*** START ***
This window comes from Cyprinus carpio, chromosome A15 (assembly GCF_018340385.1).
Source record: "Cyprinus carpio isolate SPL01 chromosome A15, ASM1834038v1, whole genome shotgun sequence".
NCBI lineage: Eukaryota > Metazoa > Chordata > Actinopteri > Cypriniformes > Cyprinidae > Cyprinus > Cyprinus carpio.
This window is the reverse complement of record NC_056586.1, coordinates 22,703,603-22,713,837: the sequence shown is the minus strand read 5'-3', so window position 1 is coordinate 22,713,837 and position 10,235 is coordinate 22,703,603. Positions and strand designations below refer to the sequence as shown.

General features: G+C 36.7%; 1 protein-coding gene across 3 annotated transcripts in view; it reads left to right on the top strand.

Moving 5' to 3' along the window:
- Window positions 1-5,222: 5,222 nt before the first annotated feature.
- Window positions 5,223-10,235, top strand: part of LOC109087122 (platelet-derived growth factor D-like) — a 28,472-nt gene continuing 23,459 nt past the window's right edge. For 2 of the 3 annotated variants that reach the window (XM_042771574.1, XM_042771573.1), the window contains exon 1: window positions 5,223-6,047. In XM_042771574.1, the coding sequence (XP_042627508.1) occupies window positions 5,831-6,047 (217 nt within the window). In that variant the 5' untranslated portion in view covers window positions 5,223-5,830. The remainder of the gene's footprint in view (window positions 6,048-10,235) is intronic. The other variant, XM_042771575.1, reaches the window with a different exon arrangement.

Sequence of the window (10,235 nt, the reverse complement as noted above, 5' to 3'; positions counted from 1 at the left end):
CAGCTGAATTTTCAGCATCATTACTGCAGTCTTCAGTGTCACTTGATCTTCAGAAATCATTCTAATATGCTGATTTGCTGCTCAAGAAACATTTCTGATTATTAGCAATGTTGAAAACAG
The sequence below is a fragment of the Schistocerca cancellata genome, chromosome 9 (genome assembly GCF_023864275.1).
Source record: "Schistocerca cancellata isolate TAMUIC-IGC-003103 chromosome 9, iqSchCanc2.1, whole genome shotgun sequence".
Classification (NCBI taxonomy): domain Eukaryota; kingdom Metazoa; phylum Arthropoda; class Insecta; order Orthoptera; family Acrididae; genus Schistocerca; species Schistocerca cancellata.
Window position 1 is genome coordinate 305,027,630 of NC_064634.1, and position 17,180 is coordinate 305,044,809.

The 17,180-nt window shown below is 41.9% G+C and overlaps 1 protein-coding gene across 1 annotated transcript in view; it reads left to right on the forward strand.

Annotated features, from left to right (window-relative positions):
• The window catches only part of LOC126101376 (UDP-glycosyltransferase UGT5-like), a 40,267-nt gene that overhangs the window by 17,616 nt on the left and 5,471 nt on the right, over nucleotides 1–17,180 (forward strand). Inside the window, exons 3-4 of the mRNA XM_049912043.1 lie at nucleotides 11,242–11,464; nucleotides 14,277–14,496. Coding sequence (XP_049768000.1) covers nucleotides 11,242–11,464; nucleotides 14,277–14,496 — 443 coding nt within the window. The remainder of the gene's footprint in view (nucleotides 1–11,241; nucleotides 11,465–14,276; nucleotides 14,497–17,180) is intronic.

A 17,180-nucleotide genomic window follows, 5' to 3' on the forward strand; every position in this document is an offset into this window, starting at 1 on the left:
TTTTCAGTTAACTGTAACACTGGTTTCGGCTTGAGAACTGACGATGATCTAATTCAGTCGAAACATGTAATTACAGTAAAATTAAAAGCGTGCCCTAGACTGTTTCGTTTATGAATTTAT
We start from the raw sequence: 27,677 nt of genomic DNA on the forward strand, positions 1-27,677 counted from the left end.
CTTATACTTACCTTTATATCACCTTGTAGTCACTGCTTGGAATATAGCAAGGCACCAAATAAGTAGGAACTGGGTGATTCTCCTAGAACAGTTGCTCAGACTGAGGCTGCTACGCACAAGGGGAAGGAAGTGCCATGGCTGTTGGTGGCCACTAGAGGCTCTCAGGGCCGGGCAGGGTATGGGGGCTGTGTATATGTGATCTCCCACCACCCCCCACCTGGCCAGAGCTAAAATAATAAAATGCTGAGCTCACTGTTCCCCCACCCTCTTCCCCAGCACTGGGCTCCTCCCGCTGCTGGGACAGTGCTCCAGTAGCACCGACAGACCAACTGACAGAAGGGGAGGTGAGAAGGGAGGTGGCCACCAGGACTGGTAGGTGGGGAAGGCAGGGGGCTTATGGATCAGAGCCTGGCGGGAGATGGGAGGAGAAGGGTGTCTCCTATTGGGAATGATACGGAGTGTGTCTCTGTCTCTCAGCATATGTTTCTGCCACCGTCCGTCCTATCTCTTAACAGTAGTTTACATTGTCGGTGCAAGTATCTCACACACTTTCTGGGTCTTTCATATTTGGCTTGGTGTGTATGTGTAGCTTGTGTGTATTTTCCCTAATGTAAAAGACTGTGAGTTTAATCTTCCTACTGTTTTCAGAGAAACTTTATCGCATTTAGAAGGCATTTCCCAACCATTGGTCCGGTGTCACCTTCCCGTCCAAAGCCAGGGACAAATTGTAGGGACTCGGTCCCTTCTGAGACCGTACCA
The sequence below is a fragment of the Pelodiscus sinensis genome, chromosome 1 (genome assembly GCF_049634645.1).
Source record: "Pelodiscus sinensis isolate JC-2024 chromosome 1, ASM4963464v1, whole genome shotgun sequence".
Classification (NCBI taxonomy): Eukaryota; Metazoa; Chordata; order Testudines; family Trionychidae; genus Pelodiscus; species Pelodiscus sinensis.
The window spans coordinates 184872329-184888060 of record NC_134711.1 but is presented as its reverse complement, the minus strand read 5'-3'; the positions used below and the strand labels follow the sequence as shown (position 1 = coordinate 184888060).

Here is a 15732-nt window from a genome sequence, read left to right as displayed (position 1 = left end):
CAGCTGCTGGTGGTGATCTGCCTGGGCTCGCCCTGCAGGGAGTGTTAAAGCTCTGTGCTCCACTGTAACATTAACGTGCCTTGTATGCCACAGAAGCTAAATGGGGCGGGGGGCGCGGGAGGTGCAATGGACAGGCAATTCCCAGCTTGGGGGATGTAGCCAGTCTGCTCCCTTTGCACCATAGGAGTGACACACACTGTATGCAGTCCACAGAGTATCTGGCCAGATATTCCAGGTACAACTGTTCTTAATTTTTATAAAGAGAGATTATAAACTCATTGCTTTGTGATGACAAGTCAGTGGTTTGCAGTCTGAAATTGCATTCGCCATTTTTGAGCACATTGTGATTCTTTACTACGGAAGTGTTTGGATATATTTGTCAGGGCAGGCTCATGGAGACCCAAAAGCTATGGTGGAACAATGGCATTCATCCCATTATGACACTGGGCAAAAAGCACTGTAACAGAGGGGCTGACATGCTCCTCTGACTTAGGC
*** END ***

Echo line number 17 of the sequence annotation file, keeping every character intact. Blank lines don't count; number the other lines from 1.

• The window catches only part of LOC126101376 (UDP-glycosyltransferase UGT5-like), a 40,267-nt gene that overhangs the window by 17,616 nt on the left and 5,471 nt on the right, over nucleotides 1–17,180 (forward strand). Inside the window, exons 3-4 of the mRNA XM_049912043.1 lie at nucleotides 11,242–11,464; nucleotides 14,277–14,496. Coding sequence (XP_049768000.1) covers nucleotides 11,242–11,464; nucleotides 14,277–14,496 — 443 coding nt within the window. The remainder of the gene's footprint in view (nucleotides 1–11,241; nucleotides 11,465–14,276; nucleotides 14,497–17,180) is intronic.